View Full Version : Trimming a cavalier

14th March 2005, 11:34 PM
While trimming a cavalier is frowned on in the show ring, many pet owners decide they'd like to have something easier to care for for a range of reasons. This link from the ACKCSC (national US club) has suggestions for trimming a cavalier; I've pasted the relevant bit of the article below as well.


Not That You Would EVER Trim A Cavalier....

... The following is a trim that we've come up with that works well, especially in winter, when it can get so messy. We suggest it to many pet owners -- they simply take the recipe to their groomer. Its really nothing more than a modified cocker trim; if you know how to use clippers, it's easy, and if you don't, its not hard to learn. The best results come, when the dog is brushed out, the rough trim put on including the scissor work, the dog bathed and fluff dried, and then completely re-trimmed.

With a # 10 blade, clip between the pads of the feet and the insides of the hind legs, going as far forward to the chest as you want, and depending on the amount of coat.

With a # 7 blade clip the top of the head, sides of the face and under chin to the top of the bib. The ears my be left untouched, or can be clipped down about one quarter. If they are clipped down at the top, it eliminates the matting which sometimes occurs behind the ears, but the head looks prettier if the top of the ears are left alone. The ears may be shortened if desired. Clip the neck on all sides except the front. Clip the back down to the top of the tail going down both sides as far as you like, and suits the dog, but usually to the top of the widest spring of rib.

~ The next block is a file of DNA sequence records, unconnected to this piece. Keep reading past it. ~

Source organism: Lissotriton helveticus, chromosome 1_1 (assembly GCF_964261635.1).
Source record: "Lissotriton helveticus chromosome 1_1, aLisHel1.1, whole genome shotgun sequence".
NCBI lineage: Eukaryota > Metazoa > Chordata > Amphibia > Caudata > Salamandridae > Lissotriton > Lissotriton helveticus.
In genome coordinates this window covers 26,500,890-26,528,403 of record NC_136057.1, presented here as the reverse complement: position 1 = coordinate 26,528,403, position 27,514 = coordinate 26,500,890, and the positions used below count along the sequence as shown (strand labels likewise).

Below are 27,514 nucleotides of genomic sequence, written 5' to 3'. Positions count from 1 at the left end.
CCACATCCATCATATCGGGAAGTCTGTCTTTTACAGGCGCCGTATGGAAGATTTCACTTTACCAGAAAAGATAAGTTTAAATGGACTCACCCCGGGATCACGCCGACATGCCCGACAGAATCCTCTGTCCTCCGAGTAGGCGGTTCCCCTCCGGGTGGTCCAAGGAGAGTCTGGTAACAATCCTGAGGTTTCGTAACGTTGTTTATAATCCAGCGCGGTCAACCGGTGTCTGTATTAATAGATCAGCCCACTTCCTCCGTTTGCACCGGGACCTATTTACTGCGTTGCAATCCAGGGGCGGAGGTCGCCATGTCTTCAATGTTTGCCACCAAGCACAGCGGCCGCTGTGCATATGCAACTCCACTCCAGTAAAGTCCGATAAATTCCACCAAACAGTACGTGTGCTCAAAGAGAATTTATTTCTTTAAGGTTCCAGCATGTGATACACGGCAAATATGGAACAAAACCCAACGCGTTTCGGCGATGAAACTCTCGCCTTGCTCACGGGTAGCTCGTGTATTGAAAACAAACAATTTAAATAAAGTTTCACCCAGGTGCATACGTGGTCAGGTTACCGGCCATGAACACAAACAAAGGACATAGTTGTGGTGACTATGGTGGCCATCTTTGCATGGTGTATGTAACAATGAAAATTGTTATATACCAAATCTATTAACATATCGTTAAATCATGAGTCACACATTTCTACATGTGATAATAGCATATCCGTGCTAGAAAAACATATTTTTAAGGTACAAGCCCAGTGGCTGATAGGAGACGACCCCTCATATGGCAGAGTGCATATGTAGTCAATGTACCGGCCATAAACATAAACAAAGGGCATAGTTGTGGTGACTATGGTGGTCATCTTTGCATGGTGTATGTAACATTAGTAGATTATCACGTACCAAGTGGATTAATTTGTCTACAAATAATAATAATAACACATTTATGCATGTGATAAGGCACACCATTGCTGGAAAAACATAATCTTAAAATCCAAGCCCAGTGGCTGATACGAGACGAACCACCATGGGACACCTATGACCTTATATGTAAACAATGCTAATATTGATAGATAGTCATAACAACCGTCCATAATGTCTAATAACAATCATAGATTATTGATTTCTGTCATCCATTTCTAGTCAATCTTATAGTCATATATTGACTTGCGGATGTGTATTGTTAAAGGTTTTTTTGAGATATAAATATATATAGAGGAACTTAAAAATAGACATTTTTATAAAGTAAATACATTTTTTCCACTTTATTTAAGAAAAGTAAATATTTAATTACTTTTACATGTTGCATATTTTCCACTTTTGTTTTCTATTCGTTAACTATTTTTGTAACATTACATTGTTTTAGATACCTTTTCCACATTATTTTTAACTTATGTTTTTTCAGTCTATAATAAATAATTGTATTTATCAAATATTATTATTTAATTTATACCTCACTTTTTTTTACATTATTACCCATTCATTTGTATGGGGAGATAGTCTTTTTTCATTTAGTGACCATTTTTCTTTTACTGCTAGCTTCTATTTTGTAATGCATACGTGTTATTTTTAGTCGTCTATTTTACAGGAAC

Continue this line to the hind legs as well and in the front, to a point midway between the shoulder and top of leg. The rest is scissor work and depends on the amount of coat and personal preference. You may leave as much or little as you like. Scissor the bib back and the feathers as well. The undercarriage should be shaped to suit the dog and the tail shortened. You can get as fancy as you like now, using thinning shears to blend, etc. The feet are rounded, taking the slippers back as much as you like. For even shorter feet, push the hair up between the toes and scissor it level with the tops of the toes. Craigowl Prudence of Ravenrush, who turned 16 in August, has worn
this year round for years now, and is trimmed about 3 or 4 times a year -- each time turning back into a puppy when finished! You'll be amazed how great they feel and love showing off their 'new do.'

Robert A. Schroll